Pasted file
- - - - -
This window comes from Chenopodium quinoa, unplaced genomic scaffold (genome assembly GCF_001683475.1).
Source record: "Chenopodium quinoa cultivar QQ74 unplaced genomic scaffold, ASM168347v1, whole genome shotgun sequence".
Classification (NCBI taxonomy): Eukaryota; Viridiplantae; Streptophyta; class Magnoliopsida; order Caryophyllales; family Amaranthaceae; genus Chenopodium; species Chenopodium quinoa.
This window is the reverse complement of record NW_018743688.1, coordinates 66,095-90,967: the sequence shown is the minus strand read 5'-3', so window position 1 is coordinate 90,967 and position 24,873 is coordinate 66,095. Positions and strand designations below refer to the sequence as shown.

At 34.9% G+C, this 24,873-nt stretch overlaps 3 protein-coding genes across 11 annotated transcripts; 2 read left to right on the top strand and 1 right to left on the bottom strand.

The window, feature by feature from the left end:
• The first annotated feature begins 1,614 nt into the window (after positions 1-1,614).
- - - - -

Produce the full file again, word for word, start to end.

This window comes from Chenopodium quinoa, unplaced genomic scaffold (genome assembly GCF_001683475.1).
Source record: "Chenopodium quinoa cultivar QQ74 unplaced genomic scaffold, ASM168347v1, whole genome shotgun sequence".
Classification (NCBI taxonomy): Eukaryota; Viridiplantae; Streptophyta; class Magnoliopsida; order Caryophyllales; family Amaranthaceae; genus Chenopodium; species Chenopodium quinoa.
This window is the reverse complement of record NW_018743688.1, coordinates 66,095-90,967: the sequence shown is the minus strand read 5'-3', so window position 1 is coordinate 90,967 and position 24,873 is coordinate 66,095. Positions and strand designations below refer to the sequence as shown.

At 34.9% G+C, this 24,873-nt stretch overlaps 3 protein-coding genes across 11 annotated transcripts; 2 read left to right on the top strand and 1 right to left on the bottom strand.

The window, feature by feature from the left end:
• The first annotated feature begins 1,614 nt into the window (after positions 1-1,614).